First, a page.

Minnesota police say that someone recently provided them with information about a particular vehicle in the area that was supposedly being used for illegal activity. Police claim that they had reason to believe that two men were using the car to transport illegal drugs to Moorhead. After police stopped the vehicle, both men were arrested.
Police say they found illegal drugs in the car
Patrol officers made a traffic stop when they saw the two men traveling in the vehicle they had heard about. At some point during the traffic stop, the police officers searched the car. They claim to have found small bags containing hundreds of pills, which they believe to be counterfeit drugs containing fentanyl. The two men were taken into custody and are now facing charges for drug crimes.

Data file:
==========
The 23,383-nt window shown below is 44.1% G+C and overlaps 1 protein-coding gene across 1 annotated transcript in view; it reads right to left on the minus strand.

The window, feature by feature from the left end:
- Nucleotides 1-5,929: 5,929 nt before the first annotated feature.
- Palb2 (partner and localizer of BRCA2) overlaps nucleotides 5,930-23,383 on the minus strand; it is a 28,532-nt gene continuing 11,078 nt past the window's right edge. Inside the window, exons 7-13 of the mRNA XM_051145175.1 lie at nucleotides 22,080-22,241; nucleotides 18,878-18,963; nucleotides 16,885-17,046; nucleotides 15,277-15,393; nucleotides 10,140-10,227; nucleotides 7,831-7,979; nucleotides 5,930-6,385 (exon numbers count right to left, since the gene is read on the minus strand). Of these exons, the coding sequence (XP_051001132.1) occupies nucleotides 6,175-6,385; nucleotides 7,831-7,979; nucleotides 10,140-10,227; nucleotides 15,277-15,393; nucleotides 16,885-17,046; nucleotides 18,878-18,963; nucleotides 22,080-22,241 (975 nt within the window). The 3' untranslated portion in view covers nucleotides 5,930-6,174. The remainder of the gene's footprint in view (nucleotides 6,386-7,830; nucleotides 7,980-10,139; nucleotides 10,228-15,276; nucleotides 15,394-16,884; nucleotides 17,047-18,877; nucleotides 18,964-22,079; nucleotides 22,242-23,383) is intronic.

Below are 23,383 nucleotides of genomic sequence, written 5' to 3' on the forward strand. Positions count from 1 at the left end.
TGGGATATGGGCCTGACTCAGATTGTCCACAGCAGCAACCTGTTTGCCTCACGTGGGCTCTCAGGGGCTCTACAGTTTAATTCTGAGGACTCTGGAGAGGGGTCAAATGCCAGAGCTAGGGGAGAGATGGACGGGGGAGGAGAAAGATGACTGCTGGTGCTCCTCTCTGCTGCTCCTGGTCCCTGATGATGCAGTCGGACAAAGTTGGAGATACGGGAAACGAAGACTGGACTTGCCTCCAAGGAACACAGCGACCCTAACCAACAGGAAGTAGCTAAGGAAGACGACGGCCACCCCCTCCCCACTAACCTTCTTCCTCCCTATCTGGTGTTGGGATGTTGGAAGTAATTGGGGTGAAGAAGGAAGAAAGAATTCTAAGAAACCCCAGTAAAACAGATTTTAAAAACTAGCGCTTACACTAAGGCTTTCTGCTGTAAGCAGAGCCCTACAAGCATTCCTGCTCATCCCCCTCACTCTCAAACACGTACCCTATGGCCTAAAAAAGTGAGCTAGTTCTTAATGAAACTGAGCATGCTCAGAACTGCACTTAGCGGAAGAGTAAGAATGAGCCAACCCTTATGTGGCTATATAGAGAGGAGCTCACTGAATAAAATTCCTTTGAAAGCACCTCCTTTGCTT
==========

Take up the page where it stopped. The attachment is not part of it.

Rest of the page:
Claiming and proving are two separate issues
Police often make arrests on suspicion of drug crimes only to later have their suspicions proved incorrect. For instance, a police officer might confiscate a baggie containing pills and submit it to a lab for testing, thinking it is filled with illegal drugs. A lab test might confirm that the pills in question are not illegal drugs, meaning the substance seized cannot be used as evidence in court to prove that a drug crime took place. Prosecutors must be able to confirm (through lab testing) that a substance claimed to be an illegal drug is, in fact, an illegal drug.
Those facing drug charges are guaranteed an opportunity to present a defense
As in all cases involving criminal charges, the men who were recently arrested in Minnesota are guaranteed an opportunity to refute the charges against them in court. A person facing arrest may request legal representation before undergoing interrogation. The presence of an experienced defense attorney is often a key factor toward achieving the best possible outcome in a criminal proceeding.